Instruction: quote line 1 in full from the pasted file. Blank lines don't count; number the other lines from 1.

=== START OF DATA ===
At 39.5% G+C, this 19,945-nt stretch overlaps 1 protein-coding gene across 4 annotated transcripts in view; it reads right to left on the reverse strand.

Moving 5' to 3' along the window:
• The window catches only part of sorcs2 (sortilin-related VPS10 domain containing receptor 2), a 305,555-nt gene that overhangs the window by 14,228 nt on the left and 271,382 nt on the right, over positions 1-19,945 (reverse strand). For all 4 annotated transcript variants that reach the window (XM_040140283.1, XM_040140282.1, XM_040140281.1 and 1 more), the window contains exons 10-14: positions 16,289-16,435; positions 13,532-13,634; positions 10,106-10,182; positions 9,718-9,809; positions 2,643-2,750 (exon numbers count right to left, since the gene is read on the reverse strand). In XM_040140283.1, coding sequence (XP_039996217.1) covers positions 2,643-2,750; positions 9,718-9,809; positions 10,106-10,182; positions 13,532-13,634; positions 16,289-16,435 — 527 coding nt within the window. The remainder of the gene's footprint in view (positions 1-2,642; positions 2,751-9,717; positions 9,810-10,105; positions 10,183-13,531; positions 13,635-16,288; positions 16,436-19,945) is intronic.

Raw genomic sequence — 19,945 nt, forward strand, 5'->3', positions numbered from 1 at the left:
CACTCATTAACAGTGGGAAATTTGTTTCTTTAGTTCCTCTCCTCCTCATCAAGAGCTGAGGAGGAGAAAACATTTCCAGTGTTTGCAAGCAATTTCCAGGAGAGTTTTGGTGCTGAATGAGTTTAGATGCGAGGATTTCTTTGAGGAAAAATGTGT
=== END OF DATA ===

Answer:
At 39.5% G+C, this 19,945-nt stretch overlaps 1 protein-coding gene across 4 annotated transcripts in view; it reads right to left on the reverse strand.